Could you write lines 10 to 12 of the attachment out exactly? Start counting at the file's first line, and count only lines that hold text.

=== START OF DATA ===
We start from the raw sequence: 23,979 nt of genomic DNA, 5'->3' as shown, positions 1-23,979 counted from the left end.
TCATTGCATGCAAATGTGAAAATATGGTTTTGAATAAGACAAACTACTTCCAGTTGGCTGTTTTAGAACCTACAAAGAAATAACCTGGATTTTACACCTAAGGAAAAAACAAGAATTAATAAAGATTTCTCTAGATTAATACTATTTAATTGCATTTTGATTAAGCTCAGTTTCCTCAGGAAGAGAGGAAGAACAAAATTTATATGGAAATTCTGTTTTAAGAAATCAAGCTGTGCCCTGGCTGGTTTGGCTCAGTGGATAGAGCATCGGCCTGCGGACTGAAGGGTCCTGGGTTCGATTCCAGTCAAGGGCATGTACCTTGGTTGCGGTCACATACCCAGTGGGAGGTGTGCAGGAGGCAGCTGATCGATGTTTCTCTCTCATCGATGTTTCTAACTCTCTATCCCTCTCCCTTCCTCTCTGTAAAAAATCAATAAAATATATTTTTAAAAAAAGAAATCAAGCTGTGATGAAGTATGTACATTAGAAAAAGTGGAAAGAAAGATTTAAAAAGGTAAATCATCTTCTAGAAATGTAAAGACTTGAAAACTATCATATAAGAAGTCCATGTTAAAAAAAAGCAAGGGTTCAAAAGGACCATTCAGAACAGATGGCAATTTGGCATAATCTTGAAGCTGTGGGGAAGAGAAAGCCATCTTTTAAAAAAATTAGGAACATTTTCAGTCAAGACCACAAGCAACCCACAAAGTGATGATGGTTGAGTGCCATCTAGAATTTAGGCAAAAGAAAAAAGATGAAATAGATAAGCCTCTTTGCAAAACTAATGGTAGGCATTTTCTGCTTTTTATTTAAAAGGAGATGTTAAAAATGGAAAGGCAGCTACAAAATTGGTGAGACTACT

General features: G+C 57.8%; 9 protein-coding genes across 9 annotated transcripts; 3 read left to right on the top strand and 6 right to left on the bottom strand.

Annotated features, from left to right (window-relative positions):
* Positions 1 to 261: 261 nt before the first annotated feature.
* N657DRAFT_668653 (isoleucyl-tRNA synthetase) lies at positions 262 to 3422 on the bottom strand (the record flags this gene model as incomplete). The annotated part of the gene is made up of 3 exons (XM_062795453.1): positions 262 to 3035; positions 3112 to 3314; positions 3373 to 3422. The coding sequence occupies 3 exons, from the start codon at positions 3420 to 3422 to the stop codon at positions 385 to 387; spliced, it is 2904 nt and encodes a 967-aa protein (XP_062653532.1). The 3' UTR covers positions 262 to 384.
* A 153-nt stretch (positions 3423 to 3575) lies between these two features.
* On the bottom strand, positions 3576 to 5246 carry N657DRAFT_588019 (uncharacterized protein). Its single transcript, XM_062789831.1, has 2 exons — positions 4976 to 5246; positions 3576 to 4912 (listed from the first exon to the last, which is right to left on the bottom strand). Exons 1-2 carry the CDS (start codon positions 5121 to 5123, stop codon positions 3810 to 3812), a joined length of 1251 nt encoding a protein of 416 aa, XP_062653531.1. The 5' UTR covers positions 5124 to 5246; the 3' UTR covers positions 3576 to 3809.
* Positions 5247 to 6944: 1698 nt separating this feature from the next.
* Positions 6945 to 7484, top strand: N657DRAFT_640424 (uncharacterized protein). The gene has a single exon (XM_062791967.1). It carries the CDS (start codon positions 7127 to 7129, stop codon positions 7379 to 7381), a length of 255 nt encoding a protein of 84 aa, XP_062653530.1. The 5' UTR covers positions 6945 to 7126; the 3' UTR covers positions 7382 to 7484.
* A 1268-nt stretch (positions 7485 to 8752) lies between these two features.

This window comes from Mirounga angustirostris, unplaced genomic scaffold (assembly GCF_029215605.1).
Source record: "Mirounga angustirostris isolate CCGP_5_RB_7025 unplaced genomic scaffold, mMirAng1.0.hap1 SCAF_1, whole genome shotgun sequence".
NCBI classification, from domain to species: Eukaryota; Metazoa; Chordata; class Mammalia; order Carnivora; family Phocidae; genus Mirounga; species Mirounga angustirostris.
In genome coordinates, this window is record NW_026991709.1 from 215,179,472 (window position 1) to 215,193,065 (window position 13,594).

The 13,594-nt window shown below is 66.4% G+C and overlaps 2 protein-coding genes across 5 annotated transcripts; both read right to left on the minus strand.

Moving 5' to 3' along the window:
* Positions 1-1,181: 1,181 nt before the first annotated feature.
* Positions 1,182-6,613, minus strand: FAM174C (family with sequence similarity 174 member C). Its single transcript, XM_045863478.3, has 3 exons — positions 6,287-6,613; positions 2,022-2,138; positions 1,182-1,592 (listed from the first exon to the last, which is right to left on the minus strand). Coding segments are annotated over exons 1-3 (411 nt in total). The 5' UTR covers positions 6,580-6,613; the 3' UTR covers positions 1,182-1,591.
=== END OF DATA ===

* Positions 6945 to 7484, top strand: N657DRAFT_640424 (uncharacterized protein). The gene has a single exon (XM_062791967.1). It carries the CDS (start codon positions 7127 to 7129, stop codon positions 7379 to 7381), a length of 255 nt encoding a protein of 84 aa, XP_062653530.1. The 5' UTR covers positions 6945 to 7126; the 3' UTR covers positions 7382 to 7484.
* A 1268-nt stretch (positions 7485 to 8752) lies between these two features.

This window comes from Mirounga angustirostris, unplaced genomic scaffold (assembly GCF_029215605.1).